Bob Nightengale tweets:
Strasburg, who got a $15.1 million guaranteed contract won’t make his MLB debut before 2010, Boras says. Press conference likely on Thursday
Analytical take: this is probably smart, as he pitched a lot of college innings and could use the rest, his presence won’t mean the difference between the Nats having a winning or losing season, and there’s no need for the P.R. bump of having him appear in a game because the Nats got a huge P.R. bump simply by signing him. Heck, if he pitched once in September and got shelled, it could even be anti-P.R. Better to put his picture on the envelope of next year’s season ticket renewal letters as an unsullied and potentially-perfect product.
Cynical take: Now that the Nats know they can work with Scott Boras and live to tell the tale, there’s no WAY they want to win any more games than they have to and thus lose out on the Bryce Harper derby to Kansas City or San Diego or someone.
UPDATE: A second Nightengale tweet has Boras saying that Strasburg may not even pitch in the big leagues next year. Whatever. As of 11:58 last night, Boras doesn’t control too terribly much about Strasburg’s future, so while I agree with Boras that it may be in everyone’s best interests for Strasburg to be brought along slowly, I don’t give the Nats’ management enough credit to see beyond the increase in ticket sales that would result from him being in the Washington rotation in 2010. Maybe in June or July 2010, but if he’s not pitching in major league games next year, I’ll eat my hat.
ST. PETERSBURG, Fla. (AP) Baseball Commissioner Rob Manfred wants Tampa Bay to work a little quicker on getting the Rays a new ballpark.
Rays Principal Owner Stuart Sternberg has been working for nearly a decade to get a new stadium for the club and signed a three-year agreement with the City of St. Petersburg early in 2016 to search for a site in the Tampa Bay area. Manfred wants that search to pick up some steam.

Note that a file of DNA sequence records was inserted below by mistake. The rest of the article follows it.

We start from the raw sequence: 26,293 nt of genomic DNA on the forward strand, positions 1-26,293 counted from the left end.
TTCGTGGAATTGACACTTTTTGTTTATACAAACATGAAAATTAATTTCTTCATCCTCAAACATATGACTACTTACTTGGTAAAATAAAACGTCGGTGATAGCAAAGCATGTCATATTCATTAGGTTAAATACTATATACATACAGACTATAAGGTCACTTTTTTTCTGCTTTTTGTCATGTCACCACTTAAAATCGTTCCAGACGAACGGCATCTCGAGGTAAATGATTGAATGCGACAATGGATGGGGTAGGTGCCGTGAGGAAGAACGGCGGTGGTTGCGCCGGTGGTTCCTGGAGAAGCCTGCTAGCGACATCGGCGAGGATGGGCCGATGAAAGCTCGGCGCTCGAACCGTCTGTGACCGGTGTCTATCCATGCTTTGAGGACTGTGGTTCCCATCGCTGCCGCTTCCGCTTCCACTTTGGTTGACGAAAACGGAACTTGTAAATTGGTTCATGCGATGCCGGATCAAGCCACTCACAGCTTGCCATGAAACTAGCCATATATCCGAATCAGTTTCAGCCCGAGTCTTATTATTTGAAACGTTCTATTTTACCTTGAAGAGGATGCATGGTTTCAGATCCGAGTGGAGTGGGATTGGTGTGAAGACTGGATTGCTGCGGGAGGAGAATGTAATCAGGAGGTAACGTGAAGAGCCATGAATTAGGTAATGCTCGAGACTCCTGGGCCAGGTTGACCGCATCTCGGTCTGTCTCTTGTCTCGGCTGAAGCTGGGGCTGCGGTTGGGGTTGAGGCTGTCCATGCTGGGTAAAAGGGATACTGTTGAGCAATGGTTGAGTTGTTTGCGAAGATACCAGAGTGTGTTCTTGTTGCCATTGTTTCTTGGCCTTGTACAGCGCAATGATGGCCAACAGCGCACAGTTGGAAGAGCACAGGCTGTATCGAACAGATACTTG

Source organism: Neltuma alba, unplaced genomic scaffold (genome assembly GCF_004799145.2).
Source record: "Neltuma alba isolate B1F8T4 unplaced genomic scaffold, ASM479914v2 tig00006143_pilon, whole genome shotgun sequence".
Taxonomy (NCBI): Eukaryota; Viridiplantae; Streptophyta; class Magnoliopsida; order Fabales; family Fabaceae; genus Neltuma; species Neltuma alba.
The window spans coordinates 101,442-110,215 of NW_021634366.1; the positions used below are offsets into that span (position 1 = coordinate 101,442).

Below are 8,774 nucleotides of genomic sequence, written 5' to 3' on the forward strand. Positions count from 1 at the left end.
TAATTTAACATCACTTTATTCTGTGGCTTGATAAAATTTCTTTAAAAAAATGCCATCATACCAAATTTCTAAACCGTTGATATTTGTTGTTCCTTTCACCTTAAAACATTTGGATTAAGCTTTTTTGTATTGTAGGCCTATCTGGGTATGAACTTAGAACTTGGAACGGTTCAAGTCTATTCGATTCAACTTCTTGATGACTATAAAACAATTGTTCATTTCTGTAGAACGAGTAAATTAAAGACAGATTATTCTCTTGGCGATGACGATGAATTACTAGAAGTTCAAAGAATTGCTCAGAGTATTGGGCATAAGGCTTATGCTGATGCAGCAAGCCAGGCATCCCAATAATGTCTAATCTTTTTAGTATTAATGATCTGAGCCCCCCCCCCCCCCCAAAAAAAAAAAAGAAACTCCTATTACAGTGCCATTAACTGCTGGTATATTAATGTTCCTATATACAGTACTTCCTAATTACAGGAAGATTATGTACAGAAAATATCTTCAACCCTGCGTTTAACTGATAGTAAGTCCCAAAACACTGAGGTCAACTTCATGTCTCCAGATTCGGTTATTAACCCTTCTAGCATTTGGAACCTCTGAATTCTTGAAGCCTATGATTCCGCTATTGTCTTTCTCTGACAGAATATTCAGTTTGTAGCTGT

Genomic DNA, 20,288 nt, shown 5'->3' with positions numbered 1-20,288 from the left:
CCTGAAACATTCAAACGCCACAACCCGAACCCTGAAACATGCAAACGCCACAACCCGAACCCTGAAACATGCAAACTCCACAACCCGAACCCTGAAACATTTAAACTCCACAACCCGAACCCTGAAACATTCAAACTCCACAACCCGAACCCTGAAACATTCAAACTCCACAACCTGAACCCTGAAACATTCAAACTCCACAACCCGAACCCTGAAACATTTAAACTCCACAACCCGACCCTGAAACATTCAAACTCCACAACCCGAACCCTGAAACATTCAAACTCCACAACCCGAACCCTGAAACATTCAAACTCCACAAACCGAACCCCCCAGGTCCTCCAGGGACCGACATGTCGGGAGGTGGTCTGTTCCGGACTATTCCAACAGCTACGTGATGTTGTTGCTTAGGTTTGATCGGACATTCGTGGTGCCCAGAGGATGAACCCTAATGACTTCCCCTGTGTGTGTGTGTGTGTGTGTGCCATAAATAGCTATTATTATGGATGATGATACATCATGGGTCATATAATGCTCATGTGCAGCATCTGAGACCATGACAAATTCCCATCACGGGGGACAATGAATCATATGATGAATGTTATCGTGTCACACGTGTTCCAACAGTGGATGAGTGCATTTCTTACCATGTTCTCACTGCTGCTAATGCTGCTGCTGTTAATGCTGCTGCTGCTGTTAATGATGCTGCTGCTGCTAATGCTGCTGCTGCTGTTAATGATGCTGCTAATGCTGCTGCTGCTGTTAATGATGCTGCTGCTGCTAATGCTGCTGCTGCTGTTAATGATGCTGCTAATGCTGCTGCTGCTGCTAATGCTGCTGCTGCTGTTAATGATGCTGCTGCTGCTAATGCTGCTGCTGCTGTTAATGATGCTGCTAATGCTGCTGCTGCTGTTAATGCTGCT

“I think it’s fair to say we want the process to take on a better pace moving forward,” Manfred said Wednesday night at Tropicana Field, home of the Rays since their first season in 1998.
The Rays were averaging 15,815 fans per game before Wednesday night’s contest against the Toronto Blue Jays. That is just over half the major league average of 30,470. Tropicana Field and its location have been almost universally blamed as the reason for the poor attendance.
“I’ve been pretty clear that they need a new facility here, a major league quality facility in an A-plus location,” Manfred said. “It is time to move that decision to the front burner here in Tampa.”
The matter of how a stadium would be financed has been tabled until a site is determined, but Sternberg continued to express confidence in the Tampa Bay market.
“I’ve had the opportunity to bail on it many times over the years,” he said. “I won’t say this is a slam dunk, it’s certainly not. But I think we can do something that’ll at least double our attendance. That’s a lot to ask for.”
Manfred said Major League Baseball “doesn’t have a firm timetable” for what steps to take if the Rays fail to get an agreement to build a new stadium in the Tampa Bay area, but but added that “it is a topic of discussion in the industry, the lack of progress.”
More AP baseball: https://apnews.com/tag/MLBbaseball
Bad news for the Mariners this evening: Robinson Cano left Seattle’s game against the Atlanta Braves with tightness in his left hamstring.
Cano walked off the field after legging out a double — his second of the game — in the third inning. He pulled up as he approached second base and walked off the field, accompanied by a trainer. There was no immediate word on the severity of the injury. The Mariners have a day off Thursday before opening a series at the Yankees on Friday night, so they have some time to evaluate him.
Cano is hitting .277/.377/.460 with 19 homers and 78 RBI on the year.